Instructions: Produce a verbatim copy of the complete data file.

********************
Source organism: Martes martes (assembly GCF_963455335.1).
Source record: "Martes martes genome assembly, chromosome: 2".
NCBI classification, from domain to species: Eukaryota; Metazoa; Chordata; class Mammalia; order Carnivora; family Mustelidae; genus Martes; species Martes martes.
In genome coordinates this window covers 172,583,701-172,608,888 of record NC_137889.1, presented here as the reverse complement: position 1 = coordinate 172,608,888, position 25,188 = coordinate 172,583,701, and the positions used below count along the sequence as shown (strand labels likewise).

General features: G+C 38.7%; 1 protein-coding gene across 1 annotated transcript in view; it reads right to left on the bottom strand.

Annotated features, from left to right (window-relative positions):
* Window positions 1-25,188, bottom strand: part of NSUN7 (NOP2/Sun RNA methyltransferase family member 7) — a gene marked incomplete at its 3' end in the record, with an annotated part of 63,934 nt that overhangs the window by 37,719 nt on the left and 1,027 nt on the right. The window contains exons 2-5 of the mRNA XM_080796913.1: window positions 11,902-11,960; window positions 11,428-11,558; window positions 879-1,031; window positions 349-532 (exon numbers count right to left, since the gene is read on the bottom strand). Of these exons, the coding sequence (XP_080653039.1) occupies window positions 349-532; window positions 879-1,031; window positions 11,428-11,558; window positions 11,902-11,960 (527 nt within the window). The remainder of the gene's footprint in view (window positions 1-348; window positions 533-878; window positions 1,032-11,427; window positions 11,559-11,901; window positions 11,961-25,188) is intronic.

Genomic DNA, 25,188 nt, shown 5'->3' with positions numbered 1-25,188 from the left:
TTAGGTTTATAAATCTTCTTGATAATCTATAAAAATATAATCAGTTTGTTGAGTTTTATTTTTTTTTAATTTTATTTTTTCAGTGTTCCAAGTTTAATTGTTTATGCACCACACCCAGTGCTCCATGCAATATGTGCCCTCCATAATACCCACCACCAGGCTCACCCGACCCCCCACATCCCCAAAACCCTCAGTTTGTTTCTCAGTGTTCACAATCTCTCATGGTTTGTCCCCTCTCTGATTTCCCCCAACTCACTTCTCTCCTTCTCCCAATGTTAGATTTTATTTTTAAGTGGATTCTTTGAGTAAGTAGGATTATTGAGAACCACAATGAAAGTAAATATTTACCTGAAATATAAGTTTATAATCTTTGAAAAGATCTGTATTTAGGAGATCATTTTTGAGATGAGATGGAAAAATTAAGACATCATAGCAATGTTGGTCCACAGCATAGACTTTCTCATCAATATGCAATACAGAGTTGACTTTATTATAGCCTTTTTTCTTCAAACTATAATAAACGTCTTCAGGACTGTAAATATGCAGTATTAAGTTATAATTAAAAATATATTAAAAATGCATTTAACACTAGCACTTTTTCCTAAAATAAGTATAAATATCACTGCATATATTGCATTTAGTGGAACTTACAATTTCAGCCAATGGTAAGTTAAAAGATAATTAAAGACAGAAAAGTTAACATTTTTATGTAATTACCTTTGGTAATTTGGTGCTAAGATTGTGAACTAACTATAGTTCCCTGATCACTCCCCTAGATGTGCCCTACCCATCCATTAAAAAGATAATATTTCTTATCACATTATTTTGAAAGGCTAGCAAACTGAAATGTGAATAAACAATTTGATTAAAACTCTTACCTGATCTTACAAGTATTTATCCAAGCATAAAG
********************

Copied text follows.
Source organism: Martes martes (assembly GCF_963455335.1).
Source record: "Martes martes genome assembly, chromosome: 2".
NCBI classification, from domain to species: Eukaryota; Metazoa; Chordata; class Mammalia; order Carnivora; family Mustelidae; genus Martes; species Martes martes.
In genome coordinates this window covers 172,583,701-172,608,888 of record NC_137889.1, presented here as the reverse complement: position 1 = coordinate 172,608,888, position 25,188 = coordinate 172,583,701, and the positions used below count along the sequence as shown (strand labels likewise).

General features: G+C 38.7%; 1 protein-coding gene across 1 annotated transcript in view; it reads right to left on the bottom strand.

Annotated features, from left to right (window-relative positions):
* Window positions 1-25,188, bottom strand: part of NSUN7 (NOP2/Sun RNA methyltransferase family member 7) — a gene marked incomplete at its 3' end in the record, with an annotated part of 63,934 nt that overhangs the window by 37,719 nt on the left and 1,027 nt on the right. The window contains exons 2-5 of the mRNA XM_080796913.1: window positions 11,902-11,960; window positions 11,428-11,558; window positions 879-1,031; window positions 349-532 (exon numbers count right to left, since the gene is read on the bottom strand). Of these exons, the coding sequence (XP_080653039.1) occupies window positions 349-532; window positions 879-1,031; window positions 11,428-11,558; window positions 11,902-11,960 (527 nt within the window). The remainder of the gene's footprint in view (window positions 1-348; window positions 533-878; window positions 1,032-11,427; window positions 11,559-11,901; window positions 11,961-25,188) is intronic.

Genomic DNA, 25,188 nt, shown 5'->3' with positions numbered 1-25,188 from the left:
TTAGGTTTATAAATCTTCTTGATAATCTATAAAAATATAATCAGTTTGTTGAGTTTTATTTTTTTTTAATTTTATTTTTTCAGTGTTCCAAGTTTAATTGTTTATGCACCACACCCAGTGCTCCATGCAATATGTGCCCTCCATAATACCCACCACCAGGCTCACCCGACCCCCCACATCCCCAAAACCCTCAGTTTGTTTCTCAGTGTTCACAATCTCTCATGGTTTGTCCCCTCTCTGATTTCCCCCAACTCACTTCTCTCCTTCTCCCAATGTTAGATTTTATTTTTAAGTGGATTCTTTGAGTAAGTAGGATTATTGAGAACCACAATGAAAGTAAATATTTACCTGAAATATAAGTTTATAATCTTTGAAAAGATCTGTATTTAGGAGATCATTTTTGAGATGAGATGGAAAAATTAAGACATCATAGCAATGTTGGTCCACAGCATAGACTTTCTCATCAATATGCAATACAGAGTTGACTTTATTATAGCCTTTTTTCTTCAAACTATAATAAACGTCTTCAGGACTGTAAATATGCAGTATTAAGTTATAATTAAAAATATATTAAAAATGCATTTAACACTAGCACTTTTTCCTAAAATAAGTATAAATATCACTGCATATATTGCATTTAGTGGAACTTACAATTTCAGCCAATGGTAAGTTAAAAGATAATTAAAGACAGAAAAGTTAACATTTTTATGTAATTACCTTTGGTAATTTGGTGCTAAGATTGTGAACTAACTATAGTTCCCTGATCACTCCCCTAGATGTGCCCTACCCATCCATTAAAAAGATAATATTTCTTATCACATTATTTTGAAAGGCTAGCAAACTGAAATGTGAATAAACAATTTGATTAAAACTCTTACCTGATCTTACAAGTATTTATCCAAGCATAAAG